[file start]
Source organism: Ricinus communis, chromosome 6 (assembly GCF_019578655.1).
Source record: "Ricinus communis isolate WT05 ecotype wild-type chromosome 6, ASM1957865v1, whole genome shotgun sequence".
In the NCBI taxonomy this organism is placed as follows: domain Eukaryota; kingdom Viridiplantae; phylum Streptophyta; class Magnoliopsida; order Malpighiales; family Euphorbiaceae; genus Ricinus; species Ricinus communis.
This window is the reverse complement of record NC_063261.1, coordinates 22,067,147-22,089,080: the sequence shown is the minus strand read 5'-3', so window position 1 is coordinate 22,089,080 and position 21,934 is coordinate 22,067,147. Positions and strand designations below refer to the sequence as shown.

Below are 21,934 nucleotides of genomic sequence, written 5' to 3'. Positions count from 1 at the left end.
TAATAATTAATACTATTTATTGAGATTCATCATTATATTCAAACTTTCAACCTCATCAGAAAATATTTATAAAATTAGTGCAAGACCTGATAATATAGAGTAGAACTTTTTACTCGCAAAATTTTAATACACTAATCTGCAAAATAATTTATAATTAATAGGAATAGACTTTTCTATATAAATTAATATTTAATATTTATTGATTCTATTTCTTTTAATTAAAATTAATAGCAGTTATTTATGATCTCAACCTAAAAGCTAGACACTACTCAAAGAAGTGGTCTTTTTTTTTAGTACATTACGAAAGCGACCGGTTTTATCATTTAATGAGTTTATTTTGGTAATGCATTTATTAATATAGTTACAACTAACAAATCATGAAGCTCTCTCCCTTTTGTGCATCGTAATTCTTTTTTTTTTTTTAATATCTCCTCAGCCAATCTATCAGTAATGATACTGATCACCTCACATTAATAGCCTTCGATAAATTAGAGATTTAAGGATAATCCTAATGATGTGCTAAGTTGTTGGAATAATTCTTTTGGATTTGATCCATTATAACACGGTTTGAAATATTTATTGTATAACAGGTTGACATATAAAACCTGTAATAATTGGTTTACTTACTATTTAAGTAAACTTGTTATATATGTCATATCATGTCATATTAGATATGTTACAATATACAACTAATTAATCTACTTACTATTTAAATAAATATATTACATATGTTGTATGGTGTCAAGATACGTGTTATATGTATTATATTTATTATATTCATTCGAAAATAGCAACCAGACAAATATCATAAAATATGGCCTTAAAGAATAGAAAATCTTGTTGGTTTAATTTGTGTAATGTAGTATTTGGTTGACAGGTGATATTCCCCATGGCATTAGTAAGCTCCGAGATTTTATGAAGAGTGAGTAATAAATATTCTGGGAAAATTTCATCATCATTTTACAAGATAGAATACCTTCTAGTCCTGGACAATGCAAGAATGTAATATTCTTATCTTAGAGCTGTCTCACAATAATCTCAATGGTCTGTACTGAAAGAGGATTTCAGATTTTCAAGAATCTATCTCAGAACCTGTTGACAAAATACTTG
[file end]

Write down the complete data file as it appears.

Source organism: Ricinus communis, chromosome 6 (assembly GCF_019578655.1).
Source record: "Ricinus communis isolate WT05 ecotype wild-type chromosome 6, ASM1957865v1, whole genome shotgun sequence".
In the NCBI taxonomy this organism is placed as follows: domain Eukaryota; kingdom Viridiplantae; phylum Streptophyta; class Magnoliopsida; order Malpighiales; family Euphorbiaceae; genus Ricinus; species Ricinus communis.
This window is the reverse complement of record NC_063261.1, coordinates 22,067,147-22,089,080: the sequence shown is the minus strand read 5'-3', so window position 1 is coordinate 22,089,080 and position 21,934 is coordinate 22,067,147. Positions and strand designations below refer to the sequence as shown.

Below are 21,934 nucleotides of genomic sequence, written 5' to 3'. Positions count from 1 at the left end.
TAATAATTAATACTATTTATTGAGATTCATCATTATATTCAAACTTTCAACCTCATCAGAAAATATTTATAAAATTAGTGCAAGACCTGATAATATAGAGTAGAACTTTTTACTCGCAAAATTTTAATACACTAATCTGCAAAATAATTTATAATTAATAGGAATAGACTTTTCTATATAAATTAATATTTAATATTTATTGATTCTATTTCTTTTAATTAAAATTAATAGCAGTTATTTATGATCTCAACCTAAAAGCTAGACACTACTCAAAGAAGTGGTCTTTTTTTTTAGTACATTACGAAAGCGACCGGTTTTATCATTTAATGAGTTTATTTTGGTAATGCATTTATTAATATAGTTACAACTAACAAATCATGAAGCTCTCTCCCTTTTGTGCATCGTAATTCTTTTTTTTTTTTTAATATCTCCTCAGCCAATCTATCAGTAATGATACTGATCACCTCACATTAATAGCCTTCGATAAATTAGAGATTTAAGGATAATCCTAATGATGTGCTAAGTTGTTGGAATAATTCTTTTGGATTTGATCCATTATAACACGGTTTGAAATATTTATTGTATAACAGGTTGACATATAAAACCTGTAATAATTGGTTTACTTACTATTTAAGTAAACTTGTTATATATGTCATATCATGTCATATTAGATATGTTACAATATACAACTAATTAATCTACTTACTATTTAAATAAATATATTACATATGTTGTATGGTGTCAAGATACGTGTTATATGTATTATATTTATTATATTCATTCGAAAATAGCAACCAGACAAATATCATAAAATATGGCCTTAAAGAATAGAAAATCTTGTTGGTTTAATTTGTGTAATGTAGTATTTGGTTGACAGGTGATATTCCCCATGGCATTAGTAAGCTCCGAGATTTTATGAAGAGTGAGTAATAAATATTCTGGGAAAATTTCATCATCATTTTACAAGATAGAATACCTTCTAGTCCTGGACAATGCAAGAATGTAATATTCTTATCTTAGAGCTGTCTCACAATAATCTCAATGGTCTGTACTGAAAGAGGATTTCAGATTTTCAAGAATCTATCTCAGAACCTGTTGACAAAATACTTG